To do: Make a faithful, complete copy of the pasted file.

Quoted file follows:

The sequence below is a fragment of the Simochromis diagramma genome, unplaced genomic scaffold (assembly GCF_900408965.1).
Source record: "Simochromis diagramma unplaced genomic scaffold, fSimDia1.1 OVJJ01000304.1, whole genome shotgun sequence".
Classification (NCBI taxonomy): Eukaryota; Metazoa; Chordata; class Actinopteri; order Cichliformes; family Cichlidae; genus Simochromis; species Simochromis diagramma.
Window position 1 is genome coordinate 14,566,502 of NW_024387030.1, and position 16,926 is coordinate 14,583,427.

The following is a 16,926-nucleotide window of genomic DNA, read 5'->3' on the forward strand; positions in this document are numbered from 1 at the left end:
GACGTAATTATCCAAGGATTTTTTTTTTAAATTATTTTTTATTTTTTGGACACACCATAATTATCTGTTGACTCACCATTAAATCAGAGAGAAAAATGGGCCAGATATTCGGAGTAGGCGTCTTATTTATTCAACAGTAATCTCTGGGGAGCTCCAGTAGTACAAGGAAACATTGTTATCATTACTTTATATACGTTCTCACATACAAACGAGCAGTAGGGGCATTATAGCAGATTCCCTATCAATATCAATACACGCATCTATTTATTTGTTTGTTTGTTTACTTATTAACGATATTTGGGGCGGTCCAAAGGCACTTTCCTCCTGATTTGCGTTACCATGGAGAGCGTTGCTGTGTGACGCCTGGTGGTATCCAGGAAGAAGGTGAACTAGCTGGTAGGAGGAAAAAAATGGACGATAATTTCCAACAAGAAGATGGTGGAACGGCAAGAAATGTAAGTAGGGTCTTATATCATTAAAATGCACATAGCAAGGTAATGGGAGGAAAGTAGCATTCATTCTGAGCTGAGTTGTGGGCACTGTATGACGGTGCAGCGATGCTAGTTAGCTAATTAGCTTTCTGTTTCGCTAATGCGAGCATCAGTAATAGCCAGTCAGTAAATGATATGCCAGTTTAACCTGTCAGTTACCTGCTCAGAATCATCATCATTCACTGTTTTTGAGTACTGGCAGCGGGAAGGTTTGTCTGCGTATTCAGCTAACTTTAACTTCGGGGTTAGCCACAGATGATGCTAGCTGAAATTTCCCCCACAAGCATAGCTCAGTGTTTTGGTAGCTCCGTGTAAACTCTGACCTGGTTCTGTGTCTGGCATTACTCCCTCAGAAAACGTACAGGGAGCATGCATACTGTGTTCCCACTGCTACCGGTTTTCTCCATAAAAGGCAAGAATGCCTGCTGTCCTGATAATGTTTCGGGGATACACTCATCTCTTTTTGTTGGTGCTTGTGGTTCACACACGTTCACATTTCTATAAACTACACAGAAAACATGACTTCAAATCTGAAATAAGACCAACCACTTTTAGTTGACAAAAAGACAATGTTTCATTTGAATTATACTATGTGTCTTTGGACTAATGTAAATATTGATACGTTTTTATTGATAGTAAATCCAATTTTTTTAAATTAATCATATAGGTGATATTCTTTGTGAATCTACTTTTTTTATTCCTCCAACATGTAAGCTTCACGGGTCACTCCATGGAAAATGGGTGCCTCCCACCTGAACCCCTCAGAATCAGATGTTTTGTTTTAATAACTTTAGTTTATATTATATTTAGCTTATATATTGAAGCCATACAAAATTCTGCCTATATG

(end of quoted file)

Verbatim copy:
The sequence below is a fragment of the Simochromis diagramma genome, unplaced genomic scaffold (assembly GCF_900408965.1).
Source record: "Simochromis diagramma unplaced genomic scaffold, fSimDia1.1 OVJJ01000304.1, whole genome shotgun sequence".
Classification (NCBI taxonomy): Eukaryota; Metazoa; Chordata; class Actinopteri; order Cichliformes; family Cichlidae; genus Simochromis; species Simochromis diagramma.
Window position 1 is genome coordinate 14,566,502 of NW_024387030.1, and position 16,926 is coordinate 14,583,427.

The following is a 16,926-nucleotide window of genomic DNA, read 5'->3' on the forward strand; positions in this document are numbered from 1 at the left end:
GACGTAATTATCCAAGGATTTTTTTTTTAAATTATTTTTTATTTTTTGGACACACCATAATTATCTGTTGACTCACCATTAAATCAGAGAGAAAAATGGGCCAGATATTCGGAGTAGGCGTCTTATTTATTCAACAGTAATCTCTGGGGAGCTCCAGTAGTACAAGGAAACATTGTTATCATTACTTTATATACGTTCTCACATACAAACGAGCAGTAGGGGCATTATAGCAGATTCCCTATCAATATCAATACACGCATCTATTTATTTGTTTGTTTGTTTACTTATTAACGATATTTGGGGCGGTCCAAAGGCACTTTCCTCCTGATTTGCGTTACCATGGAGAGCGTTGCTGTGTGACGCCTGGTGGTATCCAGGAAGAAGGTGAACTAGCTGGTAGGAGGAAAAAAATGGACGATAATTTCCAACAAGAAGATGGTGGAACGGCAAGAAATGTAAGTAGGGTCTTATATCATTAAAATGCACATAGCAAGGTAATGGGAGGAAAGTAGCATTCATTCTGAGCTGAGTTGTGGGCACTGTATGACGGTGCAGCGATGCTAGTTAGCTAATTAGCTTTCTGTTTCGCTAATGCGAGCATCAGTAATAGCCAGTCAGTAAATGATATGCCAGTTTAACCTGTCAGTTACCTGCTCAGAATCATCATCATTCACTGTTTTTGAGTACTGGCAGCGGGAAGGTTTGTCTGCGTATTCAGCTAACTTTAACTTCGGGGTTAGCCACAGATGATGCTAGCTGAAATTTCCCCCACAAGCATAGCTCAGTGTTTTGGTAGCTCCGTGTAAACTCTGACCTGGTTCTGTGTCTGGCATTACTCCCTCAGAAAACGTACAGGGAGCATGCATACTGTGTTCCCACTGCTACCGGTTTTCTCCATAAAAGGCAAGAATGCCTGCTGTCCTGATAATGTTTCGGGGATACACTCATCTCTTTTTGTTGGTGCTTGTGGTTCACACACGTTCACATTTCTATAAACTACACAGAAAACATGACTTCAAATCTGAAATAAGACCAACCACTTTTAGTTGACAAAAAGACAATGTTTCATTTGAATTATACTATGTGTCTTTGGACTAATGTAAATATTGATACGTTTTTATTGATAGTAAATCCAATTTTTTTAAATTAATCATATAGGTGATATTCTTTGTGAATCTACTTTTTTTATTCCTCCAACATGTAAGCTTCACGGGTCACTCCATGGAAAATGGGTGCCTCCCACCTGAACCCCTCAGAATCAGATGTTTTGTTTTAATAACTTTAGTTTATATTATATTTAGCTTATATATTGAAGCCATACAAAATTCTGCCTATATG